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Coriander blossom honey

Categories: Product of the week

A rare Bulgarian honey with a flavour that belies its namesake

The first thing to note about the organic Bulgarian coriander blossom honey at From Field and Flower is, it categorically does not taste like coriander. We’ll leave it to you to decide whether that’s a good or a bad thing. The golden syrupy, frangipane notes that do come through in this richly thick and treacly honey, however, are sure to leave no one on the fence. “This honey is very nostalgic for me—it reminds me of the liquorice sweets my grandad used to have,” smiles Sam Wallace, co-owner of the stall. “It’s very different from the flavour of coriander. We were looking for a herbal honey and while coriander has its place, we were unsure what to expect—but then we tried it and thought, this is incredible.”

While it’s the first Bulgarian honey to arrive at the stall, the country has a rich history of apiculture, with a climate that’s ideal for beekeeping. This particular golden elixir is one of the rarest, however, due to the herb’s susceptibility to inclement weather conditions. “Coriander only blossoms once every four to five years,” Sam explains. “But through cultivation and crop rotation, the farmers are able to produce the herb year-round. That’s also how the honey manages to be organic; because it’s essentially farmed.”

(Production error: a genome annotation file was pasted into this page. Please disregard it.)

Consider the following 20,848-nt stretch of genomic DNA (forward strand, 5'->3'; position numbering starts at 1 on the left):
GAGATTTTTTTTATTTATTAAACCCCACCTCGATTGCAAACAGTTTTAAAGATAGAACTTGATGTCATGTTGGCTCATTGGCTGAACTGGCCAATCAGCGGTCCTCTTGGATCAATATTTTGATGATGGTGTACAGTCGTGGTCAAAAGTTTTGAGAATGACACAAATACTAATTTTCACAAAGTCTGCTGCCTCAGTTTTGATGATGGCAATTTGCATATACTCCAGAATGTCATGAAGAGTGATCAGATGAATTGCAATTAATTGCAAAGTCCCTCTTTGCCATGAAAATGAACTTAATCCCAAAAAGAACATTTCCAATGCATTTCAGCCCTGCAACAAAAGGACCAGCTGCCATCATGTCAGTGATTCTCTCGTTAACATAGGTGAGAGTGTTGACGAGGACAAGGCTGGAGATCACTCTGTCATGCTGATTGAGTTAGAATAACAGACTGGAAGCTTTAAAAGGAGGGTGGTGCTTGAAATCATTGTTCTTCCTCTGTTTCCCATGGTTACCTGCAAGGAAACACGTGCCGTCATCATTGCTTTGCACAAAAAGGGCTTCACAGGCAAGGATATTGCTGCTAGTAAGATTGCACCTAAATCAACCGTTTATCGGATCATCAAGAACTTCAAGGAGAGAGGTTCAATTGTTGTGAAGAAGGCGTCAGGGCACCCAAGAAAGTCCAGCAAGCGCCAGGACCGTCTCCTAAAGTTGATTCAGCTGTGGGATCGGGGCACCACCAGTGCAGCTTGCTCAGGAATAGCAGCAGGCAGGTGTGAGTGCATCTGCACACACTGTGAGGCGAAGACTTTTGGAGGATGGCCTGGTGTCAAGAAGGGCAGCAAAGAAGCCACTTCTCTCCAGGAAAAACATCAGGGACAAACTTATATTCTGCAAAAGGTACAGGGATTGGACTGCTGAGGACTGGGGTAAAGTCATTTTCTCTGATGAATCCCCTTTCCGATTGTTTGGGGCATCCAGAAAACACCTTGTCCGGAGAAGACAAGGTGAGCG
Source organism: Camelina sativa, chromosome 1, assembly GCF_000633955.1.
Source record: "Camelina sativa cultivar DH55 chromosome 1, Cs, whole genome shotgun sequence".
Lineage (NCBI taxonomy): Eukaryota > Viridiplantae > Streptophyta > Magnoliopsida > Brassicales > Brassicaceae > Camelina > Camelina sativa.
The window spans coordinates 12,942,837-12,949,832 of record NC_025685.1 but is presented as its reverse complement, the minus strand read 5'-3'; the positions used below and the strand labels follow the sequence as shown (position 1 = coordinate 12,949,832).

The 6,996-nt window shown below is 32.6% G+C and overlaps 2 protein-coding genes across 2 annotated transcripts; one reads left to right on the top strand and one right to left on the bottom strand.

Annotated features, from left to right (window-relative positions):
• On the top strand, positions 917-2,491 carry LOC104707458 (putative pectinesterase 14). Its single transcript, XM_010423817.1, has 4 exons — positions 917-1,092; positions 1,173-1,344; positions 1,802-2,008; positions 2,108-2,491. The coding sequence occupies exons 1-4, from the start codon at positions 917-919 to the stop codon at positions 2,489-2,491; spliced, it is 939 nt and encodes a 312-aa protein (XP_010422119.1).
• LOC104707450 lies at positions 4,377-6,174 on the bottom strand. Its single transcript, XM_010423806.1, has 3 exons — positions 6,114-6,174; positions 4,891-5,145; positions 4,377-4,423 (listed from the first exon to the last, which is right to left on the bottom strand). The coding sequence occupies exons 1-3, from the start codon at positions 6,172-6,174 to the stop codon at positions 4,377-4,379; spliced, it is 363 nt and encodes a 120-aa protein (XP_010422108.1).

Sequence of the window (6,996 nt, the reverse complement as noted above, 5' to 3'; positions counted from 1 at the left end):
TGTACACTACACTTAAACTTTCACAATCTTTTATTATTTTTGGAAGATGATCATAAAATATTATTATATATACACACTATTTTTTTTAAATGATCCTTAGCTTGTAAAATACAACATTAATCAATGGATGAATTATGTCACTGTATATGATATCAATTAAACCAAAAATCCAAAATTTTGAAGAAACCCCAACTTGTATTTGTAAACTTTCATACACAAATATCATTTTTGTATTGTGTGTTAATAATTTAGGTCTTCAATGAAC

The honey producers have a symbiotic relationship with the coriander farmers: they help pollinate the crops with their army of bees and in turn, of course, get the nectar from the blossoms. “The beekeeping family that supply us are committed to producing raw, organic honeys in harmony with the ecosystem. They love what they do and really respect their bees—they’re their workforce, after all,” Sam continues. “Even though they’re one of our larger producers, and very professional, they’re dedicated to the same values that we are.”

By the spoon
Most importantly, though, their honey is downright delicious. “I have to say, I generally enjoy it just by the spoon!” Sam laughs, “I find it very comforting.” If there’s one rule to go by, given its saccharinity, it’s to avoid pairing it with anything too strongly flavoured. “You could have it with yoghurt, goat’s curd, or nice, fresh lactic cheeses. I’d lean away from Russian rye, which has quite a lot going on, and go toward classic country style loaves, French bread, good sourdough, or crumpets,” Sam ponders. “It’s just dreamy with anything toasted.”